Where do you call home?
What’s your specialty or area of expertise?
Obstetrics & Gynecology with sub-specialist training in Complex Family Planning.
What first inspired you to become a doctor?
My mother is a nurse, so as a kid I spent a lot of time following her around the hospital and it quickly became my second home. I was always in awe of the nurses and physicians caring for sick patients. As I grew up, I realized that medicine would perfectly coalesce my love of science, passion for justice, curiosity, and mission to serve. Service and justice are principles that have always been a big part of my life—first as part of the Catholic social teaching that I received throughout my childhood and later as a physician committed to achieving equality through reproductive autonomy.
What advice do you have for medical students and residents wanting to incorporate advocacy into their day-to-day?
My advice is to never think of any act of advocacy as “too small” or “too big.” Advocacy is not one-size-fits-all, and what you are able to commit to will fluctuate throughout your training. Anything AND everything that you do is important! Even that annoying prior authorization.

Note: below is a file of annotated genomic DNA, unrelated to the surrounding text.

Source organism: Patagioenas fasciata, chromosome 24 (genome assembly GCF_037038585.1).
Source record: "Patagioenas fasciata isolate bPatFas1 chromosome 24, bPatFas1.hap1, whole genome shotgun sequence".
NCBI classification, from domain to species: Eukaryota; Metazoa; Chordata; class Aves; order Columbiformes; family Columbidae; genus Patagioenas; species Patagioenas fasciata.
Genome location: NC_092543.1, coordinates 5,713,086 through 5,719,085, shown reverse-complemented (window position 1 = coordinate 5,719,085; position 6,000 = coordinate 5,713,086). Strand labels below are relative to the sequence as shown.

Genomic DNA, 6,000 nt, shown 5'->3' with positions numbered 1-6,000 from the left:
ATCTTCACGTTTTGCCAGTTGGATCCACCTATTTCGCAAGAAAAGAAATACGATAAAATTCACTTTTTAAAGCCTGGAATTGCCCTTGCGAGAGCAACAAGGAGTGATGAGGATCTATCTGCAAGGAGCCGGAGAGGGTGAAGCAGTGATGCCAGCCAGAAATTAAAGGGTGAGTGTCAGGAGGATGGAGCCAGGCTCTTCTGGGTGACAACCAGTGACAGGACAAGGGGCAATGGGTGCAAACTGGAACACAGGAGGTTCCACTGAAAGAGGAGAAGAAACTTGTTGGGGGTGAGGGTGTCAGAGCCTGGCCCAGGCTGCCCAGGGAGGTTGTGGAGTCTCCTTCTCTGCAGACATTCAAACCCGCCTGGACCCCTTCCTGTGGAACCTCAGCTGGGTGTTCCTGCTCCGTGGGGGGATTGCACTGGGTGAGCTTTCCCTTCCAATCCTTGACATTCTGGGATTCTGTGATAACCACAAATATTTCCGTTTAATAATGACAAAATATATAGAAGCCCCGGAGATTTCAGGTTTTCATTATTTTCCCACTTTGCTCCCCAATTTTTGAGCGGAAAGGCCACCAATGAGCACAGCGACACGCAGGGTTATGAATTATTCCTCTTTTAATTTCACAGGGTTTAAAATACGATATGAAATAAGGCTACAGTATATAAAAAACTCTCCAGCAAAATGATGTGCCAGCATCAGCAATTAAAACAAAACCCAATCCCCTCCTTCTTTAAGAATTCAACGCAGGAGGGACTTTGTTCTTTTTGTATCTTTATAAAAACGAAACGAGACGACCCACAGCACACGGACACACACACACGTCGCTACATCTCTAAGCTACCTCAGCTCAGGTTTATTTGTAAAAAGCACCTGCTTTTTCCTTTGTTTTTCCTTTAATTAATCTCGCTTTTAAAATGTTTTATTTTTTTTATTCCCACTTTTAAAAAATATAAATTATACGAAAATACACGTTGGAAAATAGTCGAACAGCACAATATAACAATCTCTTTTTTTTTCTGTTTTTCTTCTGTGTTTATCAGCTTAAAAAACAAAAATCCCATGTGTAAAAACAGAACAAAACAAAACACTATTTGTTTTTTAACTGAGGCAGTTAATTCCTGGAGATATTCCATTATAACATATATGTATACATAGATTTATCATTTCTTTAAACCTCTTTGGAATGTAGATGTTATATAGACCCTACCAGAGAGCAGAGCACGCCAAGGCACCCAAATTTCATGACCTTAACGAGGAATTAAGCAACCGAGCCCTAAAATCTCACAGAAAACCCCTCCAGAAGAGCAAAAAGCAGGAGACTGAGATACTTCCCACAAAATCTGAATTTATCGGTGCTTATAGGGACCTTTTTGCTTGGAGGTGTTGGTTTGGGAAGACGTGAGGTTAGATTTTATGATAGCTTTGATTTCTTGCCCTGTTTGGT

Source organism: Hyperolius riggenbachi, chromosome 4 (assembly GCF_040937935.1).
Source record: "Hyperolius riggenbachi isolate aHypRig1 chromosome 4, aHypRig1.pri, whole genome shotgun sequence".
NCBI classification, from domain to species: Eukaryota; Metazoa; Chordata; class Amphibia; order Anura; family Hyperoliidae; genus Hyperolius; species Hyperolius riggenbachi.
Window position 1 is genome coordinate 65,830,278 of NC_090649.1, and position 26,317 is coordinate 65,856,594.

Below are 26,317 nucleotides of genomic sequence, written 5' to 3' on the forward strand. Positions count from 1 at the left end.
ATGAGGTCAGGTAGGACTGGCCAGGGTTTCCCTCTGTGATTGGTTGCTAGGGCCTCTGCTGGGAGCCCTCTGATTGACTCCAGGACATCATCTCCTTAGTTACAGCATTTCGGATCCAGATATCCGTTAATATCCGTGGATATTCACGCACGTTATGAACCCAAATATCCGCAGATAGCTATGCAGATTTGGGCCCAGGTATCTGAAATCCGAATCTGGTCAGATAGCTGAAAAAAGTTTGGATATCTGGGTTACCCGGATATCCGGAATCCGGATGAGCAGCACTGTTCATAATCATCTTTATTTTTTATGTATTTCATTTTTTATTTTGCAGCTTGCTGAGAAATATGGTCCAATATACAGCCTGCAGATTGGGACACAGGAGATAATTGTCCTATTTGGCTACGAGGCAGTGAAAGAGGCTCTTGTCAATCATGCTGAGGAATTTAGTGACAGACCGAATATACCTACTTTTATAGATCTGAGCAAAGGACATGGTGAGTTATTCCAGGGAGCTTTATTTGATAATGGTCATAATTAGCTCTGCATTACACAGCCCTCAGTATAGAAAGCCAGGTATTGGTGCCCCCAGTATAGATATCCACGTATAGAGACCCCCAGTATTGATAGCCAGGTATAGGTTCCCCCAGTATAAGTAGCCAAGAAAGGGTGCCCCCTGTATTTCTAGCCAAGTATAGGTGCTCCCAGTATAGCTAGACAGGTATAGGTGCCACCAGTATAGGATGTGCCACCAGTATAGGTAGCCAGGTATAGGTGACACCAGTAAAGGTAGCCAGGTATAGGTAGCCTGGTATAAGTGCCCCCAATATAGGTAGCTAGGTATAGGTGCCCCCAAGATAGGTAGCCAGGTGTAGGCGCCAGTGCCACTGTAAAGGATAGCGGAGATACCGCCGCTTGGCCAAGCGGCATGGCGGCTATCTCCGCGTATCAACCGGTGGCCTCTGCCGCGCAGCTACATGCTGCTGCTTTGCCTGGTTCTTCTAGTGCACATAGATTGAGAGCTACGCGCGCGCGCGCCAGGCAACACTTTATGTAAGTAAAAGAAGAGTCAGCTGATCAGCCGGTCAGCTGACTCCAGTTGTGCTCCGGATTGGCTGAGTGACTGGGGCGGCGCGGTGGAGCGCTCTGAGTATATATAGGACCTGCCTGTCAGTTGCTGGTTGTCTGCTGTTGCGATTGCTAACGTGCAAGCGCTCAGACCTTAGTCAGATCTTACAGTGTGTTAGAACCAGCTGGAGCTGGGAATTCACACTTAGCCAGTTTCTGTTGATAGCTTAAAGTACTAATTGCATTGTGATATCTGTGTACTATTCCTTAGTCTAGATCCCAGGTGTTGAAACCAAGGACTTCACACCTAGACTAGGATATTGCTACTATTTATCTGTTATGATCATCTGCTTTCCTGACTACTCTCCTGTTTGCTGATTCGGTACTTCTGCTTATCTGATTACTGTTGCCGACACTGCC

What current policy issue especially motivates you to be an advocate?
I am most passionate about TRAP (targeted restrictions on abortion providers) laws that disproportionately impact poor people of color. These laws are a farce and do nothing to keep patients safe. They are harmful, have no scientific or evidence-based standing, and contribute to dangerous reproductive health inequities.
How have the events of the past year shaped how you view being a physician advocate?
This year has highlighted the importance of being an active and vocal advocate—at all times! For far too long, we have been witness to the danger of silence and I am grateful that the world has had an opportunity to see how privilege and complacency can be harmful.
What is bringing you joy these days?
The slowness of time. One of the blessings of the pandemic has been more time to connect with my loved ones, reflect on my own purpose and growth, enjoy things that I would otherwise “not have time” to do, and be open to more stillness in my life. The pandemic has definitely shown me that nothing is, in fact, in our control.